All of our politicians on both sides of the aisle need to have more due diligence toward the way the things they do, are percieved. That would go along way toward increasing public confidence. Just because something is legal doesn't make it right.



posted on May, 11 2005 @ 06:59 PM
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I find it interesting that nobody is screaming about "activist judges" on this decision. hmmm?



posted on May, 11 2005 @ 07:01 PM
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Gools,
This sentence is just to make the post long enough for me to say....
TOUCHE'



posted on May, 11 2005 @ 07:09 PM
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But Gools, the courts always make the right decison.

Mwahahahaha!!!! Anyways, no republicans care, it's their god doing what he wants to do.



posted on May, 11 2005 @ 07:12 PM
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Only an activist judge would rule that the White House would have to disclose private conversations just getting off-the-record advice... :shk:



posted on May, 11 2005 @ 11:27 PM
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Maybe everyone should know a little something something about the judge

Judge A. Raymond Randolph - eh?
Let's look him up. Appointed by shrub in 1990. Pal of Microsoft in the celebrated anti-trust case of 2001.
Judges poised to rule on Microsoft 31 May, 2001, 22:10 GMT 23:10 UK --Microsoft's fate hangs in the balance as a Court of Appeal considers whether to overturn the break-up order. A ruling is thought to be imminent and BBC News Online's Kevin Anderson in Washington takes a look at the judges making the decision...
In 1998, two judges on the appeals court ruled that Microsoft did not violate a consent decree when it bundled its Internet Explorer web browser with Windows. In that case, Judge Stephen Williams, appointed by Ronald Reagan in 1986, and Judge Raymond Randolph, appointed by George Bush in 1990, ruled that Microsoft did not illegally "tie" the browser to its market-dominant operating system.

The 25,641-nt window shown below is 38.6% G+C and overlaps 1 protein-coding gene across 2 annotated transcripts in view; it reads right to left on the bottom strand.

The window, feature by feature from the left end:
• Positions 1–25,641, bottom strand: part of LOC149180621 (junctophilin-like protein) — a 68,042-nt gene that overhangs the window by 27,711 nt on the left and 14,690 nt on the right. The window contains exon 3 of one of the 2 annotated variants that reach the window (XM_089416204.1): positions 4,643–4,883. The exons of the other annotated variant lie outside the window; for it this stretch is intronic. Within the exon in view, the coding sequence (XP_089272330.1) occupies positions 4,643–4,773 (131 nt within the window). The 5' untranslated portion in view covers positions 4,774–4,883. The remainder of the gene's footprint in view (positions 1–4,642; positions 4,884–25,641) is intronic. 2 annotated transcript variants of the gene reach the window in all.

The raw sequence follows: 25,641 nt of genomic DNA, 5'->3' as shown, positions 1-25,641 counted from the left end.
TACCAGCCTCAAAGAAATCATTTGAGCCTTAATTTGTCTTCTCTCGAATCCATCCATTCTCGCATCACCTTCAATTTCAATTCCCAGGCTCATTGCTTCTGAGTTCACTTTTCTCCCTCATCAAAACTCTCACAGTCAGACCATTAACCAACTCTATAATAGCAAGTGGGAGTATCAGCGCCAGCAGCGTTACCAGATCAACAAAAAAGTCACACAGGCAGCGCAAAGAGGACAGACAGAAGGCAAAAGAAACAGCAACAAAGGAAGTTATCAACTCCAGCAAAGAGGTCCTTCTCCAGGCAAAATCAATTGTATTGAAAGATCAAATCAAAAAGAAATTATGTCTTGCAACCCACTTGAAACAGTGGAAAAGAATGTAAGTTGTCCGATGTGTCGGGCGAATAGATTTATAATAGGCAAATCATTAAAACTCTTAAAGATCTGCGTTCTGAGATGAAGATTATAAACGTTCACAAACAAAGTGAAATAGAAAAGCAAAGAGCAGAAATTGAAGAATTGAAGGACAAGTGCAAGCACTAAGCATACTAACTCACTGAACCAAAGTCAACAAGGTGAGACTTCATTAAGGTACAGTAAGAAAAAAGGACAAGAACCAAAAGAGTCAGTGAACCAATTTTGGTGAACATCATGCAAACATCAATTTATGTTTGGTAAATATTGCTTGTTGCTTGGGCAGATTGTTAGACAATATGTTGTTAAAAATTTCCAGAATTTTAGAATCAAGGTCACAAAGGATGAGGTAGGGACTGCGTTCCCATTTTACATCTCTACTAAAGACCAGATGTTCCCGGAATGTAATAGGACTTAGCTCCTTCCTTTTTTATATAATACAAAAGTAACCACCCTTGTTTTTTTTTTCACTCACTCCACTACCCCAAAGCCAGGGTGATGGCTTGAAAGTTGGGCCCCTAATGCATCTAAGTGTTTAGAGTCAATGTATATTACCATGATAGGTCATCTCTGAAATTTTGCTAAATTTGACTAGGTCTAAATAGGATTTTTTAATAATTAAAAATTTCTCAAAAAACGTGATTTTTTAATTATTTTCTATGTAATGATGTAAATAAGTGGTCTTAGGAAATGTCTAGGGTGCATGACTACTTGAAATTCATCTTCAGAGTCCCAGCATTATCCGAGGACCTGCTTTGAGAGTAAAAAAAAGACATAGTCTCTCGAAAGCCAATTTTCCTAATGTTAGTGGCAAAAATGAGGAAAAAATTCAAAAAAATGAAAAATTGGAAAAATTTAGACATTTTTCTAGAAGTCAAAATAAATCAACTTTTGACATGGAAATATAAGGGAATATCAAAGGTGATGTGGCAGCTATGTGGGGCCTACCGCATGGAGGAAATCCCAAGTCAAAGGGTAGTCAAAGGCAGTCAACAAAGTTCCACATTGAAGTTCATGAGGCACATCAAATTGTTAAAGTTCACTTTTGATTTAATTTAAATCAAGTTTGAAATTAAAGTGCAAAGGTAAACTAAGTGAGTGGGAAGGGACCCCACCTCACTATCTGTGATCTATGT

...And SAY! what do you know?

He is with the George Mason University
Law and Economics Center - funded by Exxon!

George Mason University, Law and Economics Center has received $115,000 from ExxonMobil since 1998.
Say Hey! Its good being a judge!

Additional source: Antitrust Law & Economics Review Vol. 25, No. 2, Judicial Seminars: Economics, Academia, and Corporate Money In America --by Nan Aron, Barbara Moulton, and Chris Owens '6 Mornings Per Week' "Although closely affiliated with GMU [George Mason University], the Law and Economics Center is run independently and is supported entirely by private donations. Corporate interests provide a significant share of the Center's funding.

In 1991, for example, when the Center spent $380,000 in 'direct' expenses for federal judges' seminars, 31% of the Center's total income of $967,917 came from corporate contributors. These donors included corporate giants Exxon, General Motors, Bethlehem Steel, ITT, and Pfizer, Inc., the General Electric and Mobil Foundations, and the Monsanto Fund.

Most of the remainder of the Center's 1991 budget (65%) came from independent foundations, including Olin, Bradley, and Scaife, which have been key players in efforts to mold a jurisprudence more favorable to business interests. The Center's basic 'economics institute' for federal judges is held once a year, spans a two-week period and is designed to familiarize participants with the fundamental tools of microeconomic theory." [Note: See original article for footnotes/references within '6 Mornings Per Week.']

A. Raymond Randolph serves on the Advisory Board of George Mason University Law and Economics Center.



Cheney won't tell us what he talked about with his energy buddies because the conversation went something like

"well how do we get the Iraqi oil wells?"

"oh don't worry we have something planned in september that will guarantee a profitable future for everyone in the room"



posted on May, 12 2005 @ 12:33 AM
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Rasputin13, seeking advice is one thing, planning a war is another entirely. This was no ordinary energy policy meeting, and, ncie try, but this wasn't some advice gathering rap session with industry, this was a meeting to determine our energy policies, at which there were maps of Iraq laid out indicating oil fields and toehr points of interest. This was no energy policy meeting, this was a conspiracy to lead us to war in the interests of private coporations. they lied to congress, mandated and in many cases fabricated, faulty intelligence, and lied to congress in order to appropriate it. Which makes the details of this meeting evidence in a growing case against the Bush Administration.